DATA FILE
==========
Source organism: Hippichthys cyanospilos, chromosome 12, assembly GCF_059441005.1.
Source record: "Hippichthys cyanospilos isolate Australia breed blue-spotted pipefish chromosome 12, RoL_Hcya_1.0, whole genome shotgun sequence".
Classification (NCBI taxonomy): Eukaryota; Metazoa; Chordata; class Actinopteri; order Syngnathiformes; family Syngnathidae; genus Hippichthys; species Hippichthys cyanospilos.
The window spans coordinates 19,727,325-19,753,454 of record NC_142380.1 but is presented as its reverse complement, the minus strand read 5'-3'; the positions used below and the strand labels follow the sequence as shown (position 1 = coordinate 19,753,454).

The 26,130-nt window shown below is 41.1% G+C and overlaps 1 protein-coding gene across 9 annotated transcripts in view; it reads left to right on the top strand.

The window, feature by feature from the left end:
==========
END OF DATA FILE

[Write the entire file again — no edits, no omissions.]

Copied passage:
Source organism: Hippichthys cyanospilos, chromosome 12, assembly GCF_059441005.1.
Source record: "Hippichthys cyanospilos isolate Australia breed blue-spotted pipefish chromosome 12, RoL_Hcya_1.0, whole genome shotgun sequence".
Classification (NCBI taxonomy): Eukaryota; Metazoa; Chordata; class Actinopteri; order Syngnathiformes; family Syngnathidae; genus Hippichthys; species Hippichthys cyanospilos.
The window spans coordinates 19,727,325-19,753,454 of record NC_142380.1 but is presented as its reverse complement, the minus strand read 5'-3'; the positions used below and the strand labels follow the sequence as shown (position 1 = coordinate 19,753,454).

The 26,130-nt window shown below is 41.1% G+C and overlaps 1 protein-coding gene across 9 annotated transcripts in view; it reads left to right on the top strand.

The window, feature by feature from the left end: